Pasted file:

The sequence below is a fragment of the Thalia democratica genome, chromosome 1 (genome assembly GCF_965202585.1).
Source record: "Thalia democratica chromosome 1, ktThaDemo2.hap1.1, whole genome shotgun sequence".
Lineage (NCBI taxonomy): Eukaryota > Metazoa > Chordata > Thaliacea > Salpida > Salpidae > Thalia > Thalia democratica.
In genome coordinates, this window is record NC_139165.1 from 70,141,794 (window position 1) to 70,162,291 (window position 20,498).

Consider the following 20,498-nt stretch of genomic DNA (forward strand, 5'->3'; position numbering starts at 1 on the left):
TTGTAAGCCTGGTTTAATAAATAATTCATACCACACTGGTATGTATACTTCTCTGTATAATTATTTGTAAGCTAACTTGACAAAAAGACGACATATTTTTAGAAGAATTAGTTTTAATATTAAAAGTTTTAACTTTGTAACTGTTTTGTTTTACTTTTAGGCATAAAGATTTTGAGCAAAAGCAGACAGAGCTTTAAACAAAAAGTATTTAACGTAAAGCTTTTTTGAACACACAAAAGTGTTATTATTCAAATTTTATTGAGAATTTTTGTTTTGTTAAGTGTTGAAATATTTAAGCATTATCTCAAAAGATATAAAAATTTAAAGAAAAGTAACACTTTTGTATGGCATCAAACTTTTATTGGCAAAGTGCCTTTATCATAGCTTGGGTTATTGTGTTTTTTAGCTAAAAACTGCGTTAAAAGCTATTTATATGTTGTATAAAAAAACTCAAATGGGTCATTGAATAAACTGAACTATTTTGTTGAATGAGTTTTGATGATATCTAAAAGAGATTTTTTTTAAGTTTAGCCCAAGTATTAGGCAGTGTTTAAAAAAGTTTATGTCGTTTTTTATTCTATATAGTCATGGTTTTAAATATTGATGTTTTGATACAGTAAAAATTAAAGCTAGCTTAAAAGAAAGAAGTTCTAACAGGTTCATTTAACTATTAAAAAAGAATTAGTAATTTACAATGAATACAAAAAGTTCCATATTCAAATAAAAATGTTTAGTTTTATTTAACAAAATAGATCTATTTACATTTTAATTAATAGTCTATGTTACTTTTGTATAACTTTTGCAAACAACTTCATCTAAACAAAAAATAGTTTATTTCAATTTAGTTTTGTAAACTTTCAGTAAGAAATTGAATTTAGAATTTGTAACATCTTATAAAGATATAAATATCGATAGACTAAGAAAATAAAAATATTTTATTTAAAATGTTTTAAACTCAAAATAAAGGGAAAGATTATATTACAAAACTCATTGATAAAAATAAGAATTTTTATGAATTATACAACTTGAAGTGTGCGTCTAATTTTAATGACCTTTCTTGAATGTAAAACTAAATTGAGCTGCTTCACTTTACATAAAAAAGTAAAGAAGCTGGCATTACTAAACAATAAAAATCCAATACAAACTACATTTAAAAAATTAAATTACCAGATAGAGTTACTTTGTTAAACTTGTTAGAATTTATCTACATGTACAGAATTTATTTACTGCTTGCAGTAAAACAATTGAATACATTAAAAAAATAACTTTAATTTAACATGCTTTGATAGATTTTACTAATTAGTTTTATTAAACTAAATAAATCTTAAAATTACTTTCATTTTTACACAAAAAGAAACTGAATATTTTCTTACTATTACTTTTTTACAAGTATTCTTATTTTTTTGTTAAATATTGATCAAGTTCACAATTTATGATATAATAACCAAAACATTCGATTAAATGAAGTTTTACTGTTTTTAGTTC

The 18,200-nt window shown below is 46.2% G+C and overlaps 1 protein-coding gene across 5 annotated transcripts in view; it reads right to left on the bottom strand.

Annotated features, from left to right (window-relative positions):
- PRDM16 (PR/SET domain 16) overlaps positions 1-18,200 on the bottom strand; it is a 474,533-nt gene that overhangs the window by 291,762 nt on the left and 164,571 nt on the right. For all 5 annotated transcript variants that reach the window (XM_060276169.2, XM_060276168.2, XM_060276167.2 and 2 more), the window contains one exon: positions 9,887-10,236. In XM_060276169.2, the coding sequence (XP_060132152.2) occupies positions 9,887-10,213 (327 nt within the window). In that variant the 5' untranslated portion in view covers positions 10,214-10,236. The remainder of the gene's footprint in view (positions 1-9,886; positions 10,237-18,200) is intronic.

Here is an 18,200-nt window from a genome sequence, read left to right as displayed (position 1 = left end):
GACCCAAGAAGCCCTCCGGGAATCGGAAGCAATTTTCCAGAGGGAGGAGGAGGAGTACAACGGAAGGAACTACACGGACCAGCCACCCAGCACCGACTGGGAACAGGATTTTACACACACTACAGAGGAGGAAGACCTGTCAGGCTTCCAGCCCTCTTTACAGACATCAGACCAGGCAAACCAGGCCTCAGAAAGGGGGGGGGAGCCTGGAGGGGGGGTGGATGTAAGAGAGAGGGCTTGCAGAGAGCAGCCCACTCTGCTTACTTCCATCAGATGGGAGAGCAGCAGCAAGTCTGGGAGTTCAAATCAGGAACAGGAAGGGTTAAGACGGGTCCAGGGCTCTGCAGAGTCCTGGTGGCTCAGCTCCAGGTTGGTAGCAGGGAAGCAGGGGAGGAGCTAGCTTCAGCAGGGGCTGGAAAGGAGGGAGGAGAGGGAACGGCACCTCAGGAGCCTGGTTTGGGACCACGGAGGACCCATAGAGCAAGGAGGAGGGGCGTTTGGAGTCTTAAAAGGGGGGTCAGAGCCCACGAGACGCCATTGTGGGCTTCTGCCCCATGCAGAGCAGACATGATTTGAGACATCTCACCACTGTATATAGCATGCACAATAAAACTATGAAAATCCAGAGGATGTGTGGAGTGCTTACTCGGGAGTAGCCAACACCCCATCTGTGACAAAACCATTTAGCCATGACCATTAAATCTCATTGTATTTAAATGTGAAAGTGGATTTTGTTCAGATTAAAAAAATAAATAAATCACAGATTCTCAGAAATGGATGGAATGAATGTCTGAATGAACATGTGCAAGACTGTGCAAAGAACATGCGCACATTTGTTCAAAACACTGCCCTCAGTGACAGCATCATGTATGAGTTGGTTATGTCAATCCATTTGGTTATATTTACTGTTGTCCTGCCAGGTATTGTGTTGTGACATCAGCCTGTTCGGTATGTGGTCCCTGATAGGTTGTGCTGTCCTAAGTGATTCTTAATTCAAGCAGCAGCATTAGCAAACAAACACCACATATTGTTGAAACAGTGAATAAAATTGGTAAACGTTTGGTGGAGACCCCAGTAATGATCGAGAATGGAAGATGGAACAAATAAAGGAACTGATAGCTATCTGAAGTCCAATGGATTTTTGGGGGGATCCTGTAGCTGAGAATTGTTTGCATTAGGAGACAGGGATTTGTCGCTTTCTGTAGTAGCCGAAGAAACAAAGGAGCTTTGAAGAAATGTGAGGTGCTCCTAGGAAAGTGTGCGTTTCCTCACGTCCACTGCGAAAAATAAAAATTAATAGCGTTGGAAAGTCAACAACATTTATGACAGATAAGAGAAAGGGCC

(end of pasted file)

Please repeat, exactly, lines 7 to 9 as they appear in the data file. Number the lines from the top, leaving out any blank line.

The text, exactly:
The 18,200-nt window shown below is 46.2% G+C and overlaps 1 protein-coding gene across 5 annotated transcripts in view; it reads right to left on the bottom strand.

Annotated features, from left to right (window-relative positions):
- PRDM16 (PR/SET domain 16) overlaps positions 1-18,200 on the bottom strand; it is a 474,533-nt gene that overhangs the window by 291,762 nt on the left and 164,571 nt on the right. For all 5 annotated transcript variants that reach the window (XM_060276169.2, XM_060276168.2, XM_060276167.2 and 2 more), the window contains one exon: positions 9,887-10,236. In XM_060276169.2, the coding sequence (XP_060132152.2) occupies positions 9,887-10,213 (327 nt within the window). In that variant the 5' untranslated portion in view covers positions 10,214-10,236. The remainder of the gene's footprint in view (positions 1-9,886; positions 10,237-18,200) is intronic.